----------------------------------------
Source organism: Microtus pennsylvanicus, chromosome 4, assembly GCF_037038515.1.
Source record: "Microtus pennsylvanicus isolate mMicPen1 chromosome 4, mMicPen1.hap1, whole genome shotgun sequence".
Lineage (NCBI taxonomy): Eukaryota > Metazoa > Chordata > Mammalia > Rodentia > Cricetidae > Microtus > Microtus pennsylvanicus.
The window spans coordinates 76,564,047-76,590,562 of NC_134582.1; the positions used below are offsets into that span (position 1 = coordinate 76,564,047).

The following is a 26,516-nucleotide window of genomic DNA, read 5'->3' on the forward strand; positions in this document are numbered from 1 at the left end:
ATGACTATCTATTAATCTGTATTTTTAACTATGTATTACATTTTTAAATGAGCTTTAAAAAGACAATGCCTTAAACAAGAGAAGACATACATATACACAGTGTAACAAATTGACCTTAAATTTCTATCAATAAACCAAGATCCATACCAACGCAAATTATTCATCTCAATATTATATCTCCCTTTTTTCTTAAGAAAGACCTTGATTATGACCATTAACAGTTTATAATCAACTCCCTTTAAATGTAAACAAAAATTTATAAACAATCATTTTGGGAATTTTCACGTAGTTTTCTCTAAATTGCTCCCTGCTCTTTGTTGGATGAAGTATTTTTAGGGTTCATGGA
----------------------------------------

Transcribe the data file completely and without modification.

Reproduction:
Source organism: Microtus pennsylvanicus, chromosome 4, assembly GCF_037038515.1.
Source record: "Microtus pennsylvanicus isolate mMicPen1 chromosome 4, mMicPen1.hap1, whole genome shotgun sequence".
Lineage (NCBI taxonomy): Eukaryota > Metazoa > Chordata > Mammalia > Rodentia > Cricetidae > Microtus > Microtus pennsylvanicus.
The window spans coordinates 76,564,047-76,590,562 of NC_134582.1; the positions used below are offsets into that span (position 1 = coordinate 76,564,047).

The following is a 26,516-nucleotide window of genomic DNA, read 5'->3' on the forward strand; positions in this document are numbered from 1 at the left end:
ATGACTATCTATTAATCTGTATTTTTAACTATGTATTACATTTTTAAATGAGCTTTAAAAAGACAATGCCTTAAACAAGAGAAGACATACATATACACAGTGTAACAAATTGACCTTAAATTTCTATCAATAAACCAAGATCCATACCAACGCAAATTATTCATCTCAATATTATATCTCCCTTTTTTCTTAAGAAAGACCTTGATTATGACCATTAACAGTTTATAATCAACTCCCTTTAAATGTAAACAAAAATTTATAAACAATCATTTTGGGAATTTTCACGTAGTTTTCTCTAAATTGCTCCCTGCTCTTTGTTGGATGAAGTATTTTTAGGGTTCATGGA